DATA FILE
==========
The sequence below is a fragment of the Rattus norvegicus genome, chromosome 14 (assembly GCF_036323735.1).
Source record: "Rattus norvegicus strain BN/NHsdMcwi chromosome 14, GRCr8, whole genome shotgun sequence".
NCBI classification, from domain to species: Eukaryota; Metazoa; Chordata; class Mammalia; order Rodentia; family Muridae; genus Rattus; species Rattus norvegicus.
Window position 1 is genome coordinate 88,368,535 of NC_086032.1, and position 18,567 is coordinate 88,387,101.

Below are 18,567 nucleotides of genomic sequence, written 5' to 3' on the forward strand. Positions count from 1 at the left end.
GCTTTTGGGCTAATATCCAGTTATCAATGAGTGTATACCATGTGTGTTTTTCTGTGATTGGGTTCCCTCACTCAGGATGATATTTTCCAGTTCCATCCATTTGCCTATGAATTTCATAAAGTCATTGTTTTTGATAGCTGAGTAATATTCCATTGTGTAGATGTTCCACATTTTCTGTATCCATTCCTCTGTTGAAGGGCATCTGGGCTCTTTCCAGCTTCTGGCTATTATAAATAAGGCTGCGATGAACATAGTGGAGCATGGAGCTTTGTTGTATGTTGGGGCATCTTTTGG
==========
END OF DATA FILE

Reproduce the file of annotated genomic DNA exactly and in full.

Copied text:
The sequence below is a fragment of the Rattus norvegicus genome, chromosome 14 (assembly GCF_036323735.1).
Source record: "Rattus norvegicus strain BN/NHsdMcwi chromosome 14, GRCr8, whole genome shotgun sequence".
NCBI classification, from domain to species: Eukaryota; Metazoa; Chordata; class Mammalia; order Rodentia; family Muridae; genus Rattus; species Rattus norvegicus.
Window position 1 is genome coordinate 88,368,535 of NC_086032.1, and position 18,567 is coordinate 88,387,101.

Below are 18,567 nucleotides of genomic sequence, written 5' to 3' on the forward strand. Positions count from 1 at the left end.
GCTTTTGGGCTAATATCCAGTTATCAATGAGTGTATACCATGTGTGTTTTTCTGTGATTGGGTTCCCTCACTCAGGATGATATTTTCCAGTTCCATCCATTTGCCTATGAATTTCATAAAGTCATTGTTTTTGATAGCTGAGTAATATTCCATTGTGTAGATGTTCCACATTTTCTGTATCCATTCCTCTGTTGAAGGGCATCTGGGCTCTTTCCAGCTTCTGGCTATTATAAATAAGGCTGCGATGAACATAGTGGAGCATGGAGCTTTGTTGTATGTTGGGGCATCTTTTGG